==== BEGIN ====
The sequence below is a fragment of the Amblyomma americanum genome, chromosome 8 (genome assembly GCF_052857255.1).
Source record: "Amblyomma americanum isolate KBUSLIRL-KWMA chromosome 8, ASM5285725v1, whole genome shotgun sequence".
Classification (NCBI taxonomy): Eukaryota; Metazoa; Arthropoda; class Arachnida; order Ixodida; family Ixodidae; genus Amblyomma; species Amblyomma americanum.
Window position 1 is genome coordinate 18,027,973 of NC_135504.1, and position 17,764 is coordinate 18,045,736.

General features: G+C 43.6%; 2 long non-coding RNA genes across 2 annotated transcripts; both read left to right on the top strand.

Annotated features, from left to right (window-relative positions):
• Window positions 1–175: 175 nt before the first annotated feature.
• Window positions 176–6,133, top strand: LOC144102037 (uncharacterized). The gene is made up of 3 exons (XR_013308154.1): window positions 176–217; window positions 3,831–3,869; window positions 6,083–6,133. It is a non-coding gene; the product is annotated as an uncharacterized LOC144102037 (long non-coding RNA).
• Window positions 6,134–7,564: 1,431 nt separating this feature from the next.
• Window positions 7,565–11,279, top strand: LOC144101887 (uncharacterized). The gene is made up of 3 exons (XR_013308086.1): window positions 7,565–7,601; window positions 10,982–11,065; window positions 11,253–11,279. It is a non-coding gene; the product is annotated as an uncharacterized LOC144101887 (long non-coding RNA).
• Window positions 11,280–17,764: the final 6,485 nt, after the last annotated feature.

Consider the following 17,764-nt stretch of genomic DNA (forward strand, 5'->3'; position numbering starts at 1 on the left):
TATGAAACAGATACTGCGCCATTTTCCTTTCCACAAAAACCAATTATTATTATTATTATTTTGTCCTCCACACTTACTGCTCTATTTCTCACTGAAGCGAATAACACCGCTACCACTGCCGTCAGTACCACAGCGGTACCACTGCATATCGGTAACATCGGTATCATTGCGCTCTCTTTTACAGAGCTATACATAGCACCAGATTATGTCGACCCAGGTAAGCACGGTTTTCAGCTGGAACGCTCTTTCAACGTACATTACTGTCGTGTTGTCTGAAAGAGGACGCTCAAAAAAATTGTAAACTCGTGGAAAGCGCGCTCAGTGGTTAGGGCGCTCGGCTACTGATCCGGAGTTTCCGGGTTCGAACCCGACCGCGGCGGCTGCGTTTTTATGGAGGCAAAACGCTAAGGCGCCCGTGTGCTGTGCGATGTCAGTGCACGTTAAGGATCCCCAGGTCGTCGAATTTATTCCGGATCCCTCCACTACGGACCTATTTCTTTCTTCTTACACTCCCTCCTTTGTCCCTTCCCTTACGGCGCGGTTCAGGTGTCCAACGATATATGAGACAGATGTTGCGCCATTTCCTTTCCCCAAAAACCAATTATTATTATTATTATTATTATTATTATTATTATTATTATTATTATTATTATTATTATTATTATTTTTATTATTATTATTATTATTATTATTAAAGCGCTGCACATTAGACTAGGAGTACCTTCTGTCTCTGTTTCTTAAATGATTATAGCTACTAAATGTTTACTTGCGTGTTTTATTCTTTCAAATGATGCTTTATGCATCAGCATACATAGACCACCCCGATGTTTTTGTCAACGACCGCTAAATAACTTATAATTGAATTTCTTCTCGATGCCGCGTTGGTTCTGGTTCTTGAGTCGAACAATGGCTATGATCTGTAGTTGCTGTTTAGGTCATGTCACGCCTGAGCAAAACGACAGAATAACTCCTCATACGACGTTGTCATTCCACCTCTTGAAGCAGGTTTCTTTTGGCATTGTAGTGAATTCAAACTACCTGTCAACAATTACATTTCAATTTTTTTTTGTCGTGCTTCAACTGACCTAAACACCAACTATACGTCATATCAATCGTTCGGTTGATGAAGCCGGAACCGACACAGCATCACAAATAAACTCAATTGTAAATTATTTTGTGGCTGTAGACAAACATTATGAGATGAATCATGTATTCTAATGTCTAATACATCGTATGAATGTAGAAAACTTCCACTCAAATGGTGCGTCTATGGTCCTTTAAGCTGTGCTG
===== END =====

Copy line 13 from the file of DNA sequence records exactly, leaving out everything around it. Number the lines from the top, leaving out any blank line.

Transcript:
TATGAAACAGATACTGCGCCATTTTCCTTTCCACAAAAACCAATTATTATTATTATTATTTTGTCCTCCACACTTACTGCTCTATTTCTCACTGAAGCGAATAACACCGCTACCACTGCCGTCAGTACCACAGCGGTACCACTGCATATCGGTAACATCGGTATCATTGCGCTCTCTTTTACAGAGCTATACATAGCACCAGATTATGTCGACCCAGGTAAGCACGGTTTTCAGCTGGAACGCTCTTTCAACGTACATTACTGTCGTGTTGTCTGAAAGAGGACGCTCAAAAAAATTGTAAACTCGTGGAAAGCGCGCTCAGTGGTTAGGGCGCTCGGCTACTGATCCGGAGTTTCCGGGTTCGAACCCGACCGCGGCGGCTGCGTTTTTATGGAGGCAAAACGCTAAGGCGCCCGTGTGCTGTGCGATGTCAGTGCACGTTAAGGATCCCCAGGTCGTCGAATTTATTCCGGATCCCTCCACTACGGACCTATTTCTTTCTTCTTACACTCCCTCCTTTGTCCCTTCCCTTACGGCGCGGTTCAGGTGTCCAACGATATATGAGACAGATGTTGCGCCATTTCCTTTCCCCAAAAACCAATTATTATTATTATTATTATTATTATTATTATTATTATTATTATTATTATTATTATTATTATTATTTTTATTATTATTATTATTATTATTATTAAAGCGCTGCACATTAGACTAGGAGTACCTTCTGTCTCTGTTTCTTAAATGATTATAGCTACTAAATGTTTACTTGCGTGTTTTATTCTTTCAAATGATGCTTTATGCATCAGCATACATAGACCACCCCGATGTTTTTGTCAACGACCGCTAAATAACTTATAATTGAATTTCTTCTCGATGCCGCGTTGGTTCTGGTTCTTGAGTCGAACAATGGCTATGATCTGTAGTTGCTGTTTAGGTCATGTCACGCCTGAGCAAAACGACAGAATAACTCCTCATACGACGTTGTCATTCCACCTCTTGAAGCAGGTTTCTTTTGGCATTGTAGTGAATTCAAACTACCTGTCAACAATTACATTTCAATTTTTTTTTGTCGTGCTTCAACTGACCTAAACACCAACTATACGTCATATCAATCGTTCGGTTGATGAAGCCGGAACCGACACAGCATCACAAATAAACTCAATTGTAAATTATTTTGTGGCTGTAGACAAACATTATGAGATGAATCATGTATTCTAATGTCTAATACATCGTATGAATGTAGAAAACTTCCACTCAAATGGTGCGTCTATGGTCCTTTAAGCTGTGCTG